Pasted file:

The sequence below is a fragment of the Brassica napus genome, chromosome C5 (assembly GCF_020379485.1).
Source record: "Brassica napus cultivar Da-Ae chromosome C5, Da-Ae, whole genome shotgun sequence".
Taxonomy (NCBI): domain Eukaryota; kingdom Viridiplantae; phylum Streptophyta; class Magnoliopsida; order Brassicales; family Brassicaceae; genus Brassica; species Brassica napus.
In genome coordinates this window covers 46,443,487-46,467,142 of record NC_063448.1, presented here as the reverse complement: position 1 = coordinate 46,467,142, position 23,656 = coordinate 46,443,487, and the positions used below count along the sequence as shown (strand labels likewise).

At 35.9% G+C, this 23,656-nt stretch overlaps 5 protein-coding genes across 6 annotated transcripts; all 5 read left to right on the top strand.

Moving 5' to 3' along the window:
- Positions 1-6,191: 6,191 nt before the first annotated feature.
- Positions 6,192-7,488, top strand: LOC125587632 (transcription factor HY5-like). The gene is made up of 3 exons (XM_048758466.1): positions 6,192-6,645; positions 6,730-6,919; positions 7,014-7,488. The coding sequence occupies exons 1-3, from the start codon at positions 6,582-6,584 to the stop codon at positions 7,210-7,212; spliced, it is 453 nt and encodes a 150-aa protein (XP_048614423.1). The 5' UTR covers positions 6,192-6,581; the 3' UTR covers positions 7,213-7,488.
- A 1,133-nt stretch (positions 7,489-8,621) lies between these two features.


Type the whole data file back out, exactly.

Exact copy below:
The sequence below is a fragment of the Brassica napus genome, chromosome C5 (assembly GCF_020379485.1).
Source record: "Brassica napus cultivar Da-Ae chromosome C5, Da-Ae, whole genome shotgun sequence".
Taxonomy (NCBI): domain Eukaryota; kingdom Viridiplantae; phylum Streptophyta; class Magnoliopsida; order Brassicales; family Brassicaceae; genus Brassica; species Brassica napus.
In genome coordinates this window covers 46,443,487-46,467,142 of record NC_063448.1, presented here as the reverse complement: position 1 = coordinate 46,467,142, position 23,656 = coordinate 46,443,487, and the positions used below count along the sequence as shown (strand labels likewise).

At 35.9% G+C, this 23,656-nt stretch overlaps 5 protein-coding genes across 6 annotated transcripts; all 5 read left to right on the top strand.

Moving 5' to 3' along the window:
- Positions 1-6,191: 6,191 nt before the first annotated feature.
- Positions 6,192-7,488, top strand: LOC125587632 (transcription factor HY5-like). The gene is made up of 3 exons (XM_048758466.1): positions 6,192-6,645; positions 6,730-6,919; positions 7,014-7,488. The coding sequence occupies exons 1-3, from the start codon at positions 6,582-6,584 to the stop codon at positions 7,210-7,212; spliced, it is 453 nt and encodes a 150-aa protein (XP_048614423.1). The 5' UTR covers positions 6,192-6,581; the 3' UTR covers positions 7,213-7,488.
- A 1,133-nt stretch (positions 7,489-8,621) lies between these two features.